India's slow but steady moves towards an effective securitization market, in particular the development of mortgage-backed securitization, was confirmed recently by two significant regulatory changes.

First, the state budget in March set out changes to the cumbersome foreclosure laws, which have been one of the major factors impeding MBS issuance. Currently, according to Ananda Bhoumik, of Duff & Phelps Credit Rating Co. in Mumbai, taking possession of a property from a defaulted borrower can take up to ten years. Obviously, this makes it difficult for securitizations to gain any benefit from the underlying value of a property, making residential MBS tricky.

When the budgetary changes are implemented, Indian securitization experts said, properties on which a borrower has defaulted on mortgage payments for more than 12 months will immediately revert to the housing finance company.

"This should go a long way to making mortgage-backed deals feasible," said a banker in New Delhi. However, he warned that it was too early to say whether the law will be effectively enforced. "We will need to see what happens when the first few attempted repossessions come before the courts, but it is certainly a step in the right direction."

The proposals follow a concerted lobbying effort from the property industry, securitization pros and the central bank, all of which have been calling for changes for some time (ASRI 7/12/1999 p.3).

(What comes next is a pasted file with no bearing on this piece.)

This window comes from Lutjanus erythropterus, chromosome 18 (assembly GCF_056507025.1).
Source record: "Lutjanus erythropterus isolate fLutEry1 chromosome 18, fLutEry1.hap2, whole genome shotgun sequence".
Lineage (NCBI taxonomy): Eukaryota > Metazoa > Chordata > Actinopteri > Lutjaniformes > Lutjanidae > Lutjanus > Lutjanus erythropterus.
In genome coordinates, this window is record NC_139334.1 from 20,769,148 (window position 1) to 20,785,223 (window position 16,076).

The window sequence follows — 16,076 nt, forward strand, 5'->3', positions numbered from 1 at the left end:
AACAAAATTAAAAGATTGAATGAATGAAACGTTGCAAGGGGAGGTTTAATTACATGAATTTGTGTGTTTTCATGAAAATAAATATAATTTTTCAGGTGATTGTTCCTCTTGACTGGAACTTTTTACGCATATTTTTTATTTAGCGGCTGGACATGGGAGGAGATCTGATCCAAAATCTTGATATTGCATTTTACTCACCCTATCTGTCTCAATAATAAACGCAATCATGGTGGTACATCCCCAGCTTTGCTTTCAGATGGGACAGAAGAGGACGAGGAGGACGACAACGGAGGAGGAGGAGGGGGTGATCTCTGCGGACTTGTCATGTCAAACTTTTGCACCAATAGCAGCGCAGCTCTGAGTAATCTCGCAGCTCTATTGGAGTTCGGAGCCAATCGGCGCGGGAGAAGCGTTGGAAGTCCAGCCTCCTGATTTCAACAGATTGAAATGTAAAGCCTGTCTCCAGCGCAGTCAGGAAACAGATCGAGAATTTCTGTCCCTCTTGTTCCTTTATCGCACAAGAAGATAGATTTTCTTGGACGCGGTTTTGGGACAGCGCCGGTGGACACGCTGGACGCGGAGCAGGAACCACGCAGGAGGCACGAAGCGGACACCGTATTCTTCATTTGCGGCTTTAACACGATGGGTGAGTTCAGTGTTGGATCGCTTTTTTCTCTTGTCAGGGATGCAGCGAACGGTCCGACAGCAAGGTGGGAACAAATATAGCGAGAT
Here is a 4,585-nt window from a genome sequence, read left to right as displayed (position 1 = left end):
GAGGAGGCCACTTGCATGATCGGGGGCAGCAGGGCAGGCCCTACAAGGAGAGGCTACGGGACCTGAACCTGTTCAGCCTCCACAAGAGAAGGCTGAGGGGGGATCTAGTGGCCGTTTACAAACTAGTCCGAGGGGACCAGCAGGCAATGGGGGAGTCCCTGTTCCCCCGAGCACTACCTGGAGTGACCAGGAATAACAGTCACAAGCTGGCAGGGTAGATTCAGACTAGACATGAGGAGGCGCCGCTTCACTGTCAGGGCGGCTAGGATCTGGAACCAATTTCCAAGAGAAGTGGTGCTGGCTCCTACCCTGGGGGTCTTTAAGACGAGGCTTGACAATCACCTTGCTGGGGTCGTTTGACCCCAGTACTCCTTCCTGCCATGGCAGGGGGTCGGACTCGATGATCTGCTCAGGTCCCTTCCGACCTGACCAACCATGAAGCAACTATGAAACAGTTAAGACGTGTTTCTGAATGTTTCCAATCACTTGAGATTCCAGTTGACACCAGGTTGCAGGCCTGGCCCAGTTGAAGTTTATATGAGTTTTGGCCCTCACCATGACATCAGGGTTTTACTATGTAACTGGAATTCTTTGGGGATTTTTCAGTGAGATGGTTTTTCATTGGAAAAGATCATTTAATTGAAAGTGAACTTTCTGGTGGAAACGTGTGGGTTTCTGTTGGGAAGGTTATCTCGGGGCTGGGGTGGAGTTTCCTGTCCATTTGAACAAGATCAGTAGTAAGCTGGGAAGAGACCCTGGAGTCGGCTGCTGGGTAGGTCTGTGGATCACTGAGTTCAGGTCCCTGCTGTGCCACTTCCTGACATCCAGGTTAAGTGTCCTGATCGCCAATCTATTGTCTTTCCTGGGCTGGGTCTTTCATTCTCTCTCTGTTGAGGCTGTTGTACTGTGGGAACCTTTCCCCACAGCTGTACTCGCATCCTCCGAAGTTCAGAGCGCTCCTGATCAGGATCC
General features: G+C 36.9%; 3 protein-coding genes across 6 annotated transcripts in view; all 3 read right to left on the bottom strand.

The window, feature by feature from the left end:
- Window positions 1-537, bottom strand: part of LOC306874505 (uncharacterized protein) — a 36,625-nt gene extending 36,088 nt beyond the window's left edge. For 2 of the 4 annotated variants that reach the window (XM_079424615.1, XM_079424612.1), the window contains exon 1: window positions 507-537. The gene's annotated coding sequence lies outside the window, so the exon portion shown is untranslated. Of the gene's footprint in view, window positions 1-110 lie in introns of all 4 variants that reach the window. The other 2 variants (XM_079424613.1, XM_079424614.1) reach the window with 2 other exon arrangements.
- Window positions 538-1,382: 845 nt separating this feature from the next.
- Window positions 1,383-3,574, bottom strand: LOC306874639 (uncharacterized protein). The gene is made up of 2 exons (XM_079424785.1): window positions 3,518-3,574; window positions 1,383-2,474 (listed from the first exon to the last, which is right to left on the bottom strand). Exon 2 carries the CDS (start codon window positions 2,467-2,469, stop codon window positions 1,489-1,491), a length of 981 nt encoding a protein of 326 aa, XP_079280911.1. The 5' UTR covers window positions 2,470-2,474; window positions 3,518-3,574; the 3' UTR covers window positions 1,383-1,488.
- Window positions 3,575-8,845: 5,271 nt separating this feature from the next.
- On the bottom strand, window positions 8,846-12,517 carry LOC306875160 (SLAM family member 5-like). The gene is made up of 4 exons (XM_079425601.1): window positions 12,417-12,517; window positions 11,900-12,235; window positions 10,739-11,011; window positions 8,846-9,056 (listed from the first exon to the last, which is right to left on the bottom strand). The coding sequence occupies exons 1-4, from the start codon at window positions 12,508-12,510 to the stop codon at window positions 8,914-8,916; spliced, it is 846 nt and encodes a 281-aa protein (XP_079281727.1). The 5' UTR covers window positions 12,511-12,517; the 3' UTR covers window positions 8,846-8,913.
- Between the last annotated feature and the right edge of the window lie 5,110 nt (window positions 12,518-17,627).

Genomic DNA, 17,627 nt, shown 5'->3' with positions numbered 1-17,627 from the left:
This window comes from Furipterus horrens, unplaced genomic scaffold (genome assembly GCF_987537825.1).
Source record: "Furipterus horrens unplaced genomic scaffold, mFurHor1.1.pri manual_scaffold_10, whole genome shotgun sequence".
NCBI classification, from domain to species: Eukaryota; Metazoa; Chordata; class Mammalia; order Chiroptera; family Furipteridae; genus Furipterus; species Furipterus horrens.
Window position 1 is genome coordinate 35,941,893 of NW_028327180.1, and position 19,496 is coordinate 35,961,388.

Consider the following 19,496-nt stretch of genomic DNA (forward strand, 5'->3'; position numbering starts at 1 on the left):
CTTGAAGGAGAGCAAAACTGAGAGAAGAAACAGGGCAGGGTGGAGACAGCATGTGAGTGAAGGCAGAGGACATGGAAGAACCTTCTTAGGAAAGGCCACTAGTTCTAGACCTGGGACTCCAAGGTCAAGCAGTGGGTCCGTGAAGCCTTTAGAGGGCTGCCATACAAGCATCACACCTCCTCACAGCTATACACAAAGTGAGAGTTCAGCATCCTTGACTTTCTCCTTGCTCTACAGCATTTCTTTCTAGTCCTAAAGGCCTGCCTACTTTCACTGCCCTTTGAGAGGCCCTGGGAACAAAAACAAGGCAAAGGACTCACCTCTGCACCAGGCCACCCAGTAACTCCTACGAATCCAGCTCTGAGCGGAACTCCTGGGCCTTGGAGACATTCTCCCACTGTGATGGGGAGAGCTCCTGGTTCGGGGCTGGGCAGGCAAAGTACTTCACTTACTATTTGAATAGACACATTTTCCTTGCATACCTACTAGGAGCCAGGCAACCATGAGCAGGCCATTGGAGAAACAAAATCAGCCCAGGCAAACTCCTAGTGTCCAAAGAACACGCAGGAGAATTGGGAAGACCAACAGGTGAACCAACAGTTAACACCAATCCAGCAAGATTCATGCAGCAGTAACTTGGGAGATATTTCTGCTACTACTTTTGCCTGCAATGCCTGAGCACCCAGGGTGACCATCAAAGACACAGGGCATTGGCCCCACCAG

The other recent regulatory change was a decision from the Securities and Exchange Board of India to allow mutual funds to invest in mortgage-backed securities. The securities must have an investment grade credit rating.

The move is intended to increase the available investment base for MBS and is expected to have a profound impact. While some of India's more well-established and conservative investors, such as the Unit Trust of India, have been wary of securitization, newer players are likely to be keen on the potential yield pick-up on offer.

"There has been reluctance from UTI and other institutions, but I think most of the growing mutual funds now are foreign-backed or private sector and they have a lot better understanding of the asset-backed market," Bhoumik said.

Foreign firms such as Merrill Lynch, Prudential and Standard Life have recently been making significant in-roads in the retail mutual fund market and experts suggested that there will be a tug on other more traditional firms to invest in securitized paper if they are outperformed by buyers of asset backeds.

In other Indian securitization news, the launch of the country's first MBS is now scheduled for June. Domestic firms SBI Capital Markets and ICICI are arranging the deal for the National Housing Bank. It is backed by assets originated by Housing Development Finance corporations and should get a domestic rating of AAA from Crisil. The deal is likely to be worth about Rs700 million ($16 million). The market will not be holding its breath, however, as the transaction has been delayed several times. Most recently, it was set to launch in March (ASRI 1/17/2000 p.2).

If the initial deal is a success, it will be followed by several others backed by assets originated by HDFCs. Dewan Housing Finance, for instance, has lined up a deal worth between Rs500 million and Rs600 million, which is likely to be rated by DCR.

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